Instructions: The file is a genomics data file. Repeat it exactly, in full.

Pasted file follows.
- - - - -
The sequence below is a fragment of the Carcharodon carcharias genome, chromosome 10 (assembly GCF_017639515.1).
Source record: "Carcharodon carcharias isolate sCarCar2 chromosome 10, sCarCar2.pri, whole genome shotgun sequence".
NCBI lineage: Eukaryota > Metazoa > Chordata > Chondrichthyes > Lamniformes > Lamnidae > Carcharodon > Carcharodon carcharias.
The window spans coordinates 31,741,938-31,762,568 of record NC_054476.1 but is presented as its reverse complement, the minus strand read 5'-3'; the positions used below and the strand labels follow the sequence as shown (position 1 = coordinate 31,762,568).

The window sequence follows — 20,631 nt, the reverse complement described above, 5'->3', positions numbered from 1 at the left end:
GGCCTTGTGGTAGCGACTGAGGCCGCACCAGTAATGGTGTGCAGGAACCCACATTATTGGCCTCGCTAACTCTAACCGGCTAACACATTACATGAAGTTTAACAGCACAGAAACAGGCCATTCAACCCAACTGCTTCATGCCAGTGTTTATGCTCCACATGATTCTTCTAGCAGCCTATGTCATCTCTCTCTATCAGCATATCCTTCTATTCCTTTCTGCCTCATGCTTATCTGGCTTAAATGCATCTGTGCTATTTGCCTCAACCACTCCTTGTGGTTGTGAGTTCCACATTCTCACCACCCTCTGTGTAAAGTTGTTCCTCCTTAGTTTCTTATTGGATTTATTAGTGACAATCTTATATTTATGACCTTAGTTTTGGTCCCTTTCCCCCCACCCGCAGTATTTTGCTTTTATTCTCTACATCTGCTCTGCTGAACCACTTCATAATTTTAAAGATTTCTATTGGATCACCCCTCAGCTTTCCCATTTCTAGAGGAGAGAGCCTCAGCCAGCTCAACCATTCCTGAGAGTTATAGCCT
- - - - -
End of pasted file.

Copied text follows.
The sequence below is a fragment of the Carcharodon carcharias genome, chromosome 10 (assembly GCF_017639515.1).
Source record: "Carcharodon carcharias isolate sCarCar2 chromosome 10, sCarCar2.pri, whole genome shotgun sequence".
NCBI lineage: Eukaryota > Metazoa > Chordata > Chondrichthyes > Lamniformes > Lamnidae > Carcharodon > Carcharodon carcharias.
The window spans coordinates 31,741,938-31,762,568 of record NC_054476.1 but is presented as its reverse complement, the minus strand read 5'-3'; the positions used below and the strand labels follow the sequence as shown (position 1 = coordinate 31,762,568).

The window sequence follows — 20,631 nt, the reverse complement described above, 5'->3', positions numbered from 1 at the left end:
GGCCTTGTGGTAGCGACTGAGGCCGCACCAGTAATGGTGTGCAGGAACCCACATTATTGGCCTCGCTAACTCTAACCGGCTAACACATTACATGAAGTTTAACAGCACAGAAACAGGCCATTCAACCCAACTGCTTCATGCCAGTGTTTATGCTCCACATGATTCTTCTAGCAGCCTATGTCATCTCTCTCTATCAGCATATCCTTCTATTCCTTTCTGCCTCATGCTTATCTGGCTTAAATGCATCTGTGCTATTTGCCTCAACCACTCCTTGTGGTTGTGAGTTCCACATTCTCACCACCCTCTGTGTAAAGTTGTTCCTCCTTAGTTTCTTATTGGATTTATTAGTGACAATCTTATATTTATGACCTTAGTTTTGGTCCCTTTCCCCCCACCCGCAGTATTTTGCTTTTATTCTCTACATCTGCTCTGCTGAACCACTTCATAATTTTAAAGATTTCTATTGGATCACCCCTCAGCTTTCCCATTTCTAGAGGAGAGAGCCTCAGCCAGCTCAACCATTCCTGAGAGTTATAGCCT